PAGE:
The band, originally known as The RAF Seletar Maintenance Base Pipes and Drums, was formed in 1948. Permission was granted by the Duke of Hamilton – Chieftain of the Douglas Clan – for the band to wear kilts of the Ancient Douglas Tartan. At its peak, the band had a membership on thirty, which included eighteen pipers. All members were volunteers, drawn from all three services, and all three RAF stations on the island, although the majority were from Seletar based units. At its peak, the band had a membership of thirty, 18 of them pipers.
During its history, it is believed that Seletar’s Pipes and Drums only ever had one female member, a piper – Seletar based SACW Patricia Reid; at the time serving with the Far East School of Joint Warfare.
Youngest member of the band of 10 pipers and six drummers was 14-years-old Walter Scales, son of an RAF Corporal at Seletar, who was taught to play the side drums from scratch by Drum Sergeant Stanley Pike.
Since its formation the pipes & Drums have been heard far and wide throughout the Far Eastand Australasia: the Philippines, Australia, Hong Kong, Malaya, Sabah, Labuan, Sarawak, Thailand, Ceylon, as well as at stations and units in Singapore. They led parades, played at Battle of Britain Day events, disbandment ceremonies, church fetes, galas, sports events and service functions, as well as at social functions galore, including those of the Singapore Government. Their lament has also been heard at service funerals.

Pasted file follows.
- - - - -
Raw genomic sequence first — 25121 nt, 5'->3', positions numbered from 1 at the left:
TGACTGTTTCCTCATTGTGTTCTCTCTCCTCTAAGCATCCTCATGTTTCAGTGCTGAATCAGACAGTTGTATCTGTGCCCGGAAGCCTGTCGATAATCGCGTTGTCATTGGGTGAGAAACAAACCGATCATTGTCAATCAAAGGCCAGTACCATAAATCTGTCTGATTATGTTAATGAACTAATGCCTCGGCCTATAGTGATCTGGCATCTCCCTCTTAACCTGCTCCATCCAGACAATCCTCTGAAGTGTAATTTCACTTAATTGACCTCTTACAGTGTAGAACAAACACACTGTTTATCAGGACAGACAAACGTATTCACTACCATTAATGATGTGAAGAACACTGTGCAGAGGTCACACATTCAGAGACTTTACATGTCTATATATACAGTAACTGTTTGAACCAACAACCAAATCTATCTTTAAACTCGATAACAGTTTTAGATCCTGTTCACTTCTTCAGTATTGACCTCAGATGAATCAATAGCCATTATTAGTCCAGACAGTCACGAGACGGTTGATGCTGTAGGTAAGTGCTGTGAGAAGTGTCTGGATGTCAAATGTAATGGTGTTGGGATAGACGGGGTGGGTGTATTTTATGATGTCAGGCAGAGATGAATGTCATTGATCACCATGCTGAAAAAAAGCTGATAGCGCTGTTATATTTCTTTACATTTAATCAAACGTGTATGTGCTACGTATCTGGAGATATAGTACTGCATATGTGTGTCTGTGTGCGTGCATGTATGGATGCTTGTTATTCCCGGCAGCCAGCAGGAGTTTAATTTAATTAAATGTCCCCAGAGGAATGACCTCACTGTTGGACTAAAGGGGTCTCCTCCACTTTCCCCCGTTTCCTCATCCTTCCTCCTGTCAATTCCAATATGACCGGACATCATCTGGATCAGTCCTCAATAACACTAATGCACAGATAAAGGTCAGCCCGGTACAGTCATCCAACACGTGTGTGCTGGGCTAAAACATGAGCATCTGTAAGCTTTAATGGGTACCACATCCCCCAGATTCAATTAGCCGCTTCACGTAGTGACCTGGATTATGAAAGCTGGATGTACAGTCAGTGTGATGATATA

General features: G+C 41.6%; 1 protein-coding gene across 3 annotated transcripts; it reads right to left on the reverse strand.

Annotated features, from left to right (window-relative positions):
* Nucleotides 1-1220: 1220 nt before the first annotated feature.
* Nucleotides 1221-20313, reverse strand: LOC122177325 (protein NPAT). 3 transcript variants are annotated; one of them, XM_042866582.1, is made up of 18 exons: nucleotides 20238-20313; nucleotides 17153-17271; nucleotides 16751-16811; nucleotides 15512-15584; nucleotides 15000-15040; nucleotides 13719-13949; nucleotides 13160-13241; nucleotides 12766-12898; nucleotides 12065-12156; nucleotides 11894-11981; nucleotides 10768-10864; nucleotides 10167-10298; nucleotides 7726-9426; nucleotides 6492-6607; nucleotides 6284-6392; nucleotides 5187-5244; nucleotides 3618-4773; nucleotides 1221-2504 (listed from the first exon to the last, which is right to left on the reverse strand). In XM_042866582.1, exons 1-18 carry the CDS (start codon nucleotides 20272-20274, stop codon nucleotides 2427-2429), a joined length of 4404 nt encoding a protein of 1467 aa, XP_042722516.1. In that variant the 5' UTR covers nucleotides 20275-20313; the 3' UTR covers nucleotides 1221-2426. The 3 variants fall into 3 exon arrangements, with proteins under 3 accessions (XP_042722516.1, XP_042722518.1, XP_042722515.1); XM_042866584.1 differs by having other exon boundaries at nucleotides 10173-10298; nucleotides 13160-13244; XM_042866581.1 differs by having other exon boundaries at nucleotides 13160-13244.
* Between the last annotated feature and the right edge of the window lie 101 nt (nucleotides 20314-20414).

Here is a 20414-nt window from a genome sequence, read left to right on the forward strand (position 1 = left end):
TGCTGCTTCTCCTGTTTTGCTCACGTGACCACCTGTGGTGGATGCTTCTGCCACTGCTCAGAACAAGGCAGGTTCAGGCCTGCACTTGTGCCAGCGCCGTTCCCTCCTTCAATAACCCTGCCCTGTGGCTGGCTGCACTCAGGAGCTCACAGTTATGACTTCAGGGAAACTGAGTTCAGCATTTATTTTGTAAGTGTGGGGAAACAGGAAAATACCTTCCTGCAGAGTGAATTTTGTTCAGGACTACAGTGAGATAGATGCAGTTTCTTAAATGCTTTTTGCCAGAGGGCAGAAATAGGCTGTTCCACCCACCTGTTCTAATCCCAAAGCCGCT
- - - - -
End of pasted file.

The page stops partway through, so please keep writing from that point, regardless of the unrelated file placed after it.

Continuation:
Increasing difficulties in maintaining the Pipes and Drums were expected with the British bases run-down in Singapore and the planned early closure of Seletar as a flying station.
The RAF Seletar Pipes & Drums were disbanded after 20 well travelled years and several hundred engagements, some of them disbandment parades for other FEAF units and squadrons. They finally marched out on their own farewell parade, a Beating the Retreat ceremony, on November 22nd 1968, under the watchful eye of Station Commander and Reviewing Officer, Group Captain TWA Hutton.
During the parade the Pipe Major’s banner was handed over to Group Captain Hutton. The intention was that this banner, along with the Pipe Major and Drum Major’s sashes, be presented to the RAF Museum.
The RAF Ensign was lowered to the strains of ‘Sunset’, one of the 15 marches, reels, strathspeys and Retreat tunes played by the Pipes and Drums during the ceremony.
Sad though the disbanding ceremony was, the parade did not marks the end of all pipes playing at Seletar. Many of the band members possess their own pipes and until they are posted from Singapore, they hope to continue playing at various functions, particularly over Christmas and the New Year, when demands for pipers far outstrip supply.